Arlan Huang is an artist based in New York. His work is characterized by its play with translucency and opacity, darting between a wide variety of mediums including acrylic paint, glass, and multimedia installations. His abstractions are informed by the conflation of recent and collective memory, as well as everyday life; for example, his freehanded paintings reference his mother’s cheongsams and grapes harvested at only certain times a year in Japan. Taken together, his work probes the possibility of Asian Americanness, or the feeling of belonging amidst feelings of placelessness. As an active member in Godzilla: Asian American Arts Network, Huang has been a key player in broadening opportunities for Asian Americans in the Arts and Asian American activism more broadly. His murals have dotted various public spaces in New York, and he has placed permanent installations in New York and San Francisco.

About the Curators

Howie Chen is the Curator of 80 Washington Square East Gallery at NYU. A founding director of Chen’s, a townhouse gallery in Brooklyn, and Dispatch, he has held curatorial roles at the Whitney Museum of American Art and MoMA PS1. His writings have been published by Primary Information and Badlands Unlimited and have appeared in magazines such as Artforum, Frieze, and Art in America. Chen is the editor of the anthology Godzilla: Asian American Arts Network 1990-2001 (Primary Information, 2021), a comprehensive collection of writings, art projects, publications, correspondence, organizational documents, and other archival ephemera from the trailblazing Asian American artist collective that sought to stimulate social change through art and advocacy.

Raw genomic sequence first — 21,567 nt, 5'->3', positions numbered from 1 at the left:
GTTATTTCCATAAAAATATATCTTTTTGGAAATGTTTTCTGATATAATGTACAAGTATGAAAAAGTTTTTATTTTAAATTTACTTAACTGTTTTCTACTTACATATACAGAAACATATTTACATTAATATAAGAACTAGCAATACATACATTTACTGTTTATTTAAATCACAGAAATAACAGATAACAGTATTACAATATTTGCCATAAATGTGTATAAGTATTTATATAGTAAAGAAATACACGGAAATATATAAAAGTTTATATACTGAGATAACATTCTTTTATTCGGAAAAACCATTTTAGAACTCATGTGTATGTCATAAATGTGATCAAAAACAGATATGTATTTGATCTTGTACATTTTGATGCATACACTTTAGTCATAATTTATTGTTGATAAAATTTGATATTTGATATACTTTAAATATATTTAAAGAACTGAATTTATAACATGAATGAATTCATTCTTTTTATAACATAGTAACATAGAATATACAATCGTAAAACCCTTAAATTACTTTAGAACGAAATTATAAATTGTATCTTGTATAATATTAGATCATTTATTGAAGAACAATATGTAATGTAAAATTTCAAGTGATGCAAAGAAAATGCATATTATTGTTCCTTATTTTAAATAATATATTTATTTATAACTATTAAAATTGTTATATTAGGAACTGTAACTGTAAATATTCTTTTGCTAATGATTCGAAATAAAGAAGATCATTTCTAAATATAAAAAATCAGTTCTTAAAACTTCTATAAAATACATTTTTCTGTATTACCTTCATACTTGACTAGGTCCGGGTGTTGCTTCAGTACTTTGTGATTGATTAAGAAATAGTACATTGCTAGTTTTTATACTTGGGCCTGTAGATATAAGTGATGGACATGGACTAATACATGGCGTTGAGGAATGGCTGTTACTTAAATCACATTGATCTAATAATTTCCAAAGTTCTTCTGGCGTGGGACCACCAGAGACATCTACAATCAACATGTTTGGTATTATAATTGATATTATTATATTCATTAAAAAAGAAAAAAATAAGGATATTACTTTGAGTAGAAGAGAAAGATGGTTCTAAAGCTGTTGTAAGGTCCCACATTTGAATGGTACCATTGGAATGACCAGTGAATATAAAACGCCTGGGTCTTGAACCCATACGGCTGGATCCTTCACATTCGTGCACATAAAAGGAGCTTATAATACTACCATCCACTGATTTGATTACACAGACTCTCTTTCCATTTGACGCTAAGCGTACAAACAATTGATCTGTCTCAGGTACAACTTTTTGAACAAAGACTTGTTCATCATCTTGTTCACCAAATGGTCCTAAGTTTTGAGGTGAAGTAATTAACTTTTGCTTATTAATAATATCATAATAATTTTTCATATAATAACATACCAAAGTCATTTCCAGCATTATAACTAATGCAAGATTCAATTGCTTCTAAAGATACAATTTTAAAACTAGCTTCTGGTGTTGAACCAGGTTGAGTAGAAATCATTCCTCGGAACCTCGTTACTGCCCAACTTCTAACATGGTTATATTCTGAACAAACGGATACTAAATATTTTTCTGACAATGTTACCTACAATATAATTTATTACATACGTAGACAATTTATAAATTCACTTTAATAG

Danielle Wu is a writer and curator based in Brooklyn, New York. She is currently Communications & Database Manager at Asian American Arts Alliance (A4) and was previously a Digital Fellow at Democracy Now! Her reviews have been published in Art in America, Artforum, Frieze Magazine, and The Offing. Notable curatorial projects include Ghost in the Ghost at Tiger Strikes Asteroid, New York, with scholar Anne Anlin Cheng (2019) and Water Works at International Studio & Curatorial Program, New York (2022).

About Think!Chinatown